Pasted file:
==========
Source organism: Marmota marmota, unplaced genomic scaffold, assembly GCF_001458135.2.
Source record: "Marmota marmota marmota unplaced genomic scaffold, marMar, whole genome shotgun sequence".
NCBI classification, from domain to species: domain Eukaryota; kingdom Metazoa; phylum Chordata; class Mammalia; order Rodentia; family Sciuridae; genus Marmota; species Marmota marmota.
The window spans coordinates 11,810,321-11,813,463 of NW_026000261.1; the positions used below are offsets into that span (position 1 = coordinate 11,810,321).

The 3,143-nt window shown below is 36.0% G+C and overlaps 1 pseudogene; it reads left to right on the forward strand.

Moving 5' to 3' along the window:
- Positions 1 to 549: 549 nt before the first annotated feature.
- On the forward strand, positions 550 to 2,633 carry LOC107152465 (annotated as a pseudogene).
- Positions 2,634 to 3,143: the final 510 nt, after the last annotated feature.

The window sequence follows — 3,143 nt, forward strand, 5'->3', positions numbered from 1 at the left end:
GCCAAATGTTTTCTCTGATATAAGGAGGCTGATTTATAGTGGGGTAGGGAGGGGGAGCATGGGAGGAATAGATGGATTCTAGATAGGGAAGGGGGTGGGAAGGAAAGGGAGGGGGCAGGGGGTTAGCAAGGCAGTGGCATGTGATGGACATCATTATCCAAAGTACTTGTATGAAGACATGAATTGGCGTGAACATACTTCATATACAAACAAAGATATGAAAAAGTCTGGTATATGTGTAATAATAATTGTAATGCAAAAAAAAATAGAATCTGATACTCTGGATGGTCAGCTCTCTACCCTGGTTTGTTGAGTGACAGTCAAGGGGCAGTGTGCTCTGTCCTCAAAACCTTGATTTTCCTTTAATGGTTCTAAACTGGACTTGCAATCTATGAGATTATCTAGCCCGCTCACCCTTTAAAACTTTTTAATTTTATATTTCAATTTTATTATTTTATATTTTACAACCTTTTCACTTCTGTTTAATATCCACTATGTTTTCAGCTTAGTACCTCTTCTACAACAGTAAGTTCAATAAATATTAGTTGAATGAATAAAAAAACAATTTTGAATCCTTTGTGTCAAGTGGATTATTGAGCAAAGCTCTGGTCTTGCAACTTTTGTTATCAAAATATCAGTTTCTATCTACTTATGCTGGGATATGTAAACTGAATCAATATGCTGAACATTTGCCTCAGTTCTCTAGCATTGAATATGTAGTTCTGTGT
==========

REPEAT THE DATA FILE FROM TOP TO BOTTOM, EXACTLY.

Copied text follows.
Source organism: Marmota marmota, unplaced genomic scaffold, assembly GCF_001458135.2.
Source record: "Marmota marmota marmota unplaced genomic scaffold, marMar, whole genome shotgun sequence".
NCBI classification, from domain to species: domain Eukaryota; kingdom Metazoa; phylum Chordata; class Mammalia; order Rodentia; family Sciuridae; genus Marmota; species Marmota marmota.
The window spans coordinates 11,810,321-11,813,463 of NW_026000261.1; the positions used below are offsets into that span (position 1 = coordinate 11,810,321).

The 3,143-nt window shown below is 36.0% G+C and overlaps 1 pseudogene; it reads left to right on the forward strand.

Moving 5' to 3' along the window:
- Positions 1 to 549: 549 nt before the first annotated feature.
- On the forward strand, positions 550 to 2,633 carry LOC107152465 (annotated as a pseudogene).
- Positions 2,634 to 3,143: the final 510 nt, after the last annotated feature.

The window sequence follows — 3,143 nt, forward strand, 5'->3', positions numbered from 1 at the left end:
GCCAAATGTTTTCTCTGATATAAGGAGGCTGATTTATAGTGGGGTAGGGAGGGGGAGCATGGGAGGAATAGATGGATTCTAGATAGGGAAGGGGGTGGGAAGGAAAGGGAGGGGGCAGGGGGTTAGCAAGGCAGTGGCATGTGATGGACATCATTATCCAAAGTACTTGTATGAAGACATGAATTGGCGTGAACATACTTCATATACAAACAAAGATATGAAAAAGTCTGGTATATGTGTAATAATAATTGTAATGCAAAAAAAAATAGAATCTGATACTCTGGATGGTCAGCTCTCTACCCTGGTTTGTTGAGTGACAGTCAAGGGGCAGTGTGCTCTGTCCTCAAAACCTTGATTTTCCTTTAATGGTTCTAAACTGGACTTGCAATCTATGAGATTATCTAGCCCGCTCACCCTTTAAAACTTTTTAATTTTATATTTCAATTTTATTATTTTATATTTTACAACCTTTTCACTTCTGTTTAATATCCACTATGTTTTCAGCTTAGTACCTCTTCTACAACAGTAAGTTCAATAAATATTAGTTGAATGAATAAAAAAACAATTTTGAATCCTTTGTGTCAAGTGGATTATTGAGCAAAGCTCTGGTCTTGCAACTTTTGTTATCAAAATATCAGTTTCTATCTACTTATGCTGGGATATGTAAACTGAATCAATATGCTGAACATTTGCCTCAGTTCTCTAGCATTGAATATGTAGTTCTGTGT